The dollar is losing its reserve status at a faster pace than generally accepted as many analysts have failed to account for last year’s wild exchange rate moves, according to Stephen Jen.
The greenback’s share in global reserves slid last year at 10 times the average speed of the past two decades as a number of countries looked for alternatives after Russia’s invasion of Ukraine triggered sanctions, Jen and his Eurizon SLJ Capital Ltd. colleague Joana Freire wrote in a note. Adjusting for exchange rate movements, the dollar has lost about 11% of its market share since 2016 and double that amount since 2008, they said.
“The dollar suffered a stunning collapse in 2022 in its market share as a reserve currency, presumably due to its muscular use of sanctions,” Jen and Freire wrote. “Exceptional actions taken by the US and its allies against Russia have startled large reserve-holding countries,” most of which are emerging economies from the so-called Global South, they said.
Unfortunately, we are still only in the very early stages of this economic meltdown.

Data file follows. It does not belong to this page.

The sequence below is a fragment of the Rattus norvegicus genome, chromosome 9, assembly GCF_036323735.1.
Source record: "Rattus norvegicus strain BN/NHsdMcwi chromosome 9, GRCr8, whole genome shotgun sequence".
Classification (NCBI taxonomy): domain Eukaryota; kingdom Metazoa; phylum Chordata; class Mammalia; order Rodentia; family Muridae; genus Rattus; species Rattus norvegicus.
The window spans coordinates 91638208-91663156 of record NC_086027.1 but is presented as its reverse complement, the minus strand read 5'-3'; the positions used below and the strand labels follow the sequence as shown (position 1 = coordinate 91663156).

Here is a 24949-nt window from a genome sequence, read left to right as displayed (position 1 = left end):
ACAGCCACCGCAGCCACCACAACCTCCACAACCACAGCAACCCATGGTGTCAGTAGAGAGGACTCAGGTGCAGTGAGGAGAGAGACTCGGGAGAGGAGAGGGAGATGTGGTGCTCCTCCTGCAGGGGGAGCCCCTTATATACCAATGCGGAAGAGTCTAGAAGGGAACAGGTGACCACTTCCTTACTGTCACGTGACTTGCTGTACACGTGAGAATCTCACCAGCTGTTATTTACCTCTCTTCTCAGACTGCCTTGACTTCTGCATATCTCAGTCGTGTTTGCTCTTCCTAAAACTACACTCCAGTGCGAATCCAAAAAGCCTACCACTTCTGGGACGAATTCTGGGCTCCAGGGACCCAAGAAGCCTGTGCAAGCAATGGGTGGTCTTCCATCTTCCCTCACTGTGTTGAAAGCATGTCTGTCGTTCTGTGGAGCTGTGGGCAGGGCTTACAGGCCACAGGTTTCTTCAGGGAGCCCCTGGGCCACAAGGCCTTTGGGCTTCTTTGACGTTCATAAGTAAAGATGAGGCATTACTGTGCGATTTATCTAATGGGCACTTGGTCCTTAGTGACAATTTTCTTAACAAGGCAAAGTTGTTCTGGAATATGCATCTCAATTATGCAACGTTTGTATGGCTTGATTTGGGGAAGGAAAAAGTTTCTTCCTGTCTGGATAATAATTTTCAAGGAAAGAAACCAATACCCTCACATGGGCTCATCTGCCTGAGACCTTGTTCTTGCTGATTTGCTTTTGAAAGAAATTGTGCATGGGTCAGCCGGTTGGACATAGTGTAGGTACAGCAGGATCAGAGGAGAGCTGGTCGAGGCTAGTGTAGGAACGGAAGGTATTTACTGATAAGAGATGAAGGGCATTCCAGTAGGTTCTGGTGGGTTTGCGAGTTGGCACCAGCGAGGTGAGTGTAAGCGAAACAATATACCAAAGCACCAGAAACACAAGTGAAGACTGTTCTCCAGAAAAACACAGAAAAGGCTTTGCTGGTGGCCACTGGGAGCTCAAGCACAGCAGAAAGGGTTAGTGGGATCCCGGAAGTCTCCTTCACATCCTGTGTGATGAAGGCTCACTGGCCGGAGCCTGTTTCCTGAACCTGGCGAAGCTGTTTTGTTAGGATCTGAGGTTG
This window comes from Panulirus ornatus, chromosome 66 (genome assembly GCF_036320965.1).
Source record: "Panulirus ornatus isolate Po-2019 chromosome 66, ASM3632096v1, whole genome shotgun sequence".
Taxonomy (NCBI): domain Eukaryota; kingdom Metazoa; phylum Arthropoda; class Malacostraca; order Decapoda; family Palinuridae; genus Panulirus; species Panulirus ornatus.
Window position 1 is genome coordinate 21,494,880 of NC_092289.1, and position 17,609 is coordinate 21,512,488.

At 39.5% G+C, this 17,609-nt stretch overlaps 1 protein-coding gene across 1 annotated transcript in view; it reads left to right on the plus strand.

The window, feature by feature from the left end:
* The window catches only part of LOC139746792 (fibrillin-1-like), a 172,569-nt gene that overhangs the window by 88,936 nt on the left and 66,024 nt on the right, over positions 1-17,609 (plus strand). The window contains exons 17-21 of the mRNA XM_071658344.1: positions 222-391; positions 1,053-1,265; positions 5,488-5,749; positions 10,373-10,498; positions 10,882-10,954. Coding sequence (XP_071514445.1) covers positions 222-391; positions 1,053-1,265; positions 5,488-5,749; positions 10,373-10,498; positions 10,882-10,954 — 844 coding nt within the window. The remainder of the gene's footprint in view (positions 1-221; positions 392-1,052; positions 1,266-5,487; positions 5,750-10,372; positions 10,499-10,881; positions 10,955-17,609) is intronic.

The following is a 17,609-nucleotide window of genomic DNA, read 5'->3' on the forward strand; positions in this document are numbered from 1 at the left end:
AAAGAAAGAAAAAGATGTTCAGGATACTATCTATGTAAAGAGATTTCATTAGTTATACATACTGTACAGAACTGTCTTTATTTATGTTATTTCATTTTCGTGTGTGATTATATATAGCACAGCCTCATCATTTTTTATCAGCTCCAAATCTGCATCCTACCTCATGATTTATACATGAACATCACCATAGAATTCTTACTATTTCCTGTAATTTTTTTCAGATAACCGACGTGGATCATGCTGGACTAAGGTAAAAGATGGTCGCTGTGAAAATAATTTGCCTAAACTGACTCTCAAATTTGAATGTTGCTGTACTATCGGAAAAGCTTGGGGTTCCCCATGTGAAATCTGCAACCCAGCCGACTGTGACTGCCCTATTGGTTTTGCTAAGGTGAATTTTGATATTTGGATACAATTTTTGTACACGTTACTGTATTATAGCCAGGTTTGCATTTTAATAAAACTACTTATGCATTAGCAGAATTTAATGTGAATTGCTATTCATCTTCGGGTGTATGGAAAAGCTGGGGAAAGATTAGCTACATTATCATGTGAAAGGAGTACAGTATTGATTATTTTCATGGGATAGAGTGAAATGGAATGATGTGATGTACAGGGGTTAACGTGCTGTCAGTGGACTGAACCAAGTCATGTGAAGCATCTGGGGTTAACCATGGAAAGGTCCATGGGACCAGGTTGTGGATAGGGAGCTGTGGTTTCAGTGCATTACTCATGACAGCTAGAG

The general population is starting to understand that things have gone horribly wrong, and a CNBC survey that was just released discovered that Americans “have never been more negative about the economy” than they are at this moment…
Amid persistent inflation, higher interest rates and recession worries, Americans have never been more negative about the economy, according to the latest CNBC All-America Economic Survey.
A record 69% of the public holds negative views about the economy both now and in the future, the highest percentage in the survey’s 17-year history.
Even during the darkest days of 2008 and 2009 Americans were more optimistic about the future of the economy than they are right now.
Just think about that.
We are in really deep trouble.
Of course this new economic crisis will take some time to fully play out.
But it has officially arrived.
The months ahead are going to be filled with economic pain, and that is going to cause a tremendous amount of turmoil throughout our entire society.